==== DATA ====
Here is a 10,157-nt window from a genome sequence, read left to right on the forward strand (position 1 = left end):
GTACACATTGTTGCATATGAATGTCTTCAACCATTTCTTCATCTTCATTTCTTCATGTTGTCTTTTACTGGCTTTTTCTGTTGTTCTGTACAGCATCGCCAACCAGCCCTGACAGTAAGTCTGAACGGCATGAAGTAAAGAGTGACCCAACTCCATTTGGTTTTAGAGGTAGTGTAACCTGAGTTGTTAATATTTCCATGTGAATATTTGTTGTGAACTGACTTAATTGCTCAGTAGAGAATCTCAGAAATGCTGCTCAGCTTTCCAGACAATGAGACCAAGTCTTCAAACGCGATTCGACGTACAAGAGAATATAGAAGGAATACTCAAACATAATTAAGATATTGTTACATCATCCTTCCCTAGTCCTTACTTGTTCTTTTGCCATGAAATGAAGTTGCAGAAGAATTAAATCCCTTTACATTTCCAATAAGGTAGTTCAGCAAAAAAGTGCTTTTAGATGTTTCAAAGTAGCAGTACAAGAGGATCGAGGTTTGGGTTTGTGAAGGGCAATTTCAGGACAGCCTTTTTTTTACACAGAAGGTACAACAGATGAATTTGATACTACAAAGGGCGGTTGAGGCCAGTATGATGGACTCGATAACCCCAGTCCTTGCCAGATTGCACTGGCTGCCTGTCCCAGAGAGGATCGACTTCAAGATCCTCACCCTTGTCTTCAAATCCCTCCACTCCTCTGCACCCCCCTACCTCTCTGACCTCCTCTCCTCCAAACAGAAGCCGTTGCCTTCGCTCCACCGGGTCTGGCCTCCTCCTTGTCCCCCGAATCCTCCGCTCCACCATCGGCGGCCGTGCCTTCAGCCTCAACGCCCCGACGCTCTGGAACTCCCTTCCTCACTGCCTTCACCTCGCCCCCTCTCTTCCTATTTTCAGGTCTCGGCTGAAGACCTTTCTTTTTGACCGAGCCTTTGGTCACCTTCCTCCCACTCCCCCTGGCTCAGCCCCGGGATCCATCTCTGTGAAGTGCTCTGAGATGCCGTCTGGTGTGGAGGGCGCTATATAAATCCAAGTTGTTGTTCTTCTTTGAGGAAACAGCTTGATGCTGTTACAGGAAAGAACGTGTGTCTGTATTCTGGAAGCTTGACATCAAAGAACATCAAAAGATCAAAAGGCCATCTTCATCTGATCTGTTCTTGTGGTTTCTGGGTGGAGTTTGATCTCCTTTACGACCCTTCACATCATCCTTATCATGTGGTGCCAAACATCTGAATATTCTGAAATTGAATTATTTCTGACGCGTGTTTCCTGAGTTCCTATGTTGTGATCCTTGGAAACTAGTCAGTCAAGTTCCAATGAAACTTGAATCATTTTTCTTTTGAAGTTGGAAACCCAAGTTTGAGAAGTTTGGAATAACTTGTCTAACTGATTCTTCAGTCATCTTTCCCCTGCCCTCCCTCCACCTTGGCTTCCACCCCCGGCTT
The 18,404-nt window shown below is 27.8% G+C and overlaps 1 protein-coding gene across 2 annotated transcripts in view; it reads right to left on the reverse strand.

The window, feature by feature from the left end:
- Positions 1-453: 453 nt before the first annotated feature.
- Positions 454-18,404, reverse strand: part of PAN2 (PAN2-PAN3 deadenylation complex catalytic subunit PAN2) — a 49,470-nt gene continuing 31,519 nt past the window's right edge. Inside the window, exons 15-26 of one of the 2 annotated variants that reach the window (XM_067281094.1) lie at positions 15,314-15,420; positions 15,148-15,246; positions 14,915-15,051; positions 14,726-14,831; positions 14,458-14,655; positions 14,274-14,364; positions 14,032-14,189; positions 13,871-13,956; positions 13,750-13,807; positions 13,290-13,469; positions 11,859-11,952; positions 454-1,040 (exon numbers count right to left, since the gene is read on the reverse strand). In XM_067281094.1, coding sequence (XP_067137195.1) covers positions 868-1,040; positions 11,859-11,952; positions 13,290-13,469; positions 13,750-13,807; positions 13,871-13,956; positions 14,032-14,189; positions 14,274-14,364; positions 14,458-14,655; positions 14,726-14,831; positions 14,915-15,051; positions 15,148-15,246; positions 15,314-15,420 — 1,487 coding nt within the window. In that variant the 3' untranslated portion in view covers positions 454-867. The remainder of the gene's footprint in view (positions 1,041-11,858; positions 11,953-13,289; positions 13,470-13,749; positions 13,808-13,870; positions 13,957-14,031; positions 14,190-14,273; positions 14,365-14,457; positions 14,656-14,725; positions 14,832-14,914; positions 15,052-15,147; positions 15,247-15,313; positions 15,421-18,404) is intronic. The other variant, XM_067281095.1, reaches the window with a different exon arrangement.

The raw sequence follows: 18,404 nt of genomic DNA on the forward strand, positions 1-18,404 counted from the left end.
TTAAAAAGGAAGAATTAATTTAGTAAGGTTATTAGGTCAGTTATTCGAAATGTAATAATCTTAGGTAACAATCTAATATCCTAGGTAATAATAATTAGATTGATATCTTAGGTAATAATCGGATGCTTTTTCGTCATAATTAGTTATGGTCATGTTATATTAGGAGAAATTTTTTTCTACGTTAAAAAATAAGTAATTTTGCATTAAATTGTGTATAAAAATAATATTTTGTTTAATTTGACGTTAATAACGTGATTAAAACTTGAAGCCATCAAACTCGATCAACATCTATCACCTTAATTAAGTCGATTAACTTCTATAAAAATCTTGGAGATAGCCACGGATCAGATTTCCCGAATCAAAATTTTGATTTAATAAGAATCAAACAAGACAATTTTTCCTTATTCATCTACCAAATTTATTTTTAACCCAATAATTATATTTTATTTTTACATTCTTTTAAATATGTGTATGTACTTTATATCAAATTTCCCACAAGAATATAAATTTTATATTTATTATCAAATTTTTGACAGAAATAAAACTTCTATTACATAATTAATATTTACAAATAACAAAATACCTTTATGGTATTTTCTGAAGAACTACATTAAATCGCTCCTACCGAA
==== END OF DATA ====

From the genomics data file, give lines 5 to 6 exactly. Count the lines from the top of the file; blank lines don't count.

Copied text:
- Positions 1-453: 453 nt before the first annotated feature.
- Positions 454-18,404, reverse strand: part of PAN2 (PAN2-PAN3 deadenylation complex catalytic subunit PAN2) — a 49,470-nt gene continuing 31,519 nt past the window's right edge. Inside the window, exons 15-26 of one of the 2 annotated variants that reach the window (XM_067281094.1) lie at positions 15,314-15,420; positions 15,148-15,246; positions 14,915-15,051; positions 14,726-14,831; positions 14,458-14,655; positions 14,274-14,364; positions 14,032-14,189; positions 13,871-13,956; positions 13,750-13,807; positions 13,290-13,469; positions 11,859-11,952; positions 454-1,040 (exon numbers count right to left, since the gene is read on the reverse strand). In XM_067281094.1, coding sequence (XP_067137195.1) covers positions 868-1,040; positions 11,859-11,952; positions 13,290-13,469; positions 13,750-13,807; positions 13,871-13,956; positions 14,032-14,189; positions 14,274-14,364; positions 14,458-14,655; positions 14,726-14,831; positions 14,915-15,051; positions 15,148-15,246; positions 15,314-15,420 — 1,487 coding nt within the window. In that variant the 3' untranslated portion in view covers positions 454-867. The remainder of the gene's footprint in view (positions 1,041-11,858; positions 11,953-13,289; positions 13,470-13,749; positions 13,808-13,870; positions 13,957-14,031; positions 14,190-14,273; positions 14,365-14,457; positions 14,656-14,725; positions 14,832-14,914; positions 15,052-15,147; positions 15,247-15,313; positions 15,421-18,404) is intronic. The other variant, XM_067281095.1, reaches the window with a different exon arrangement.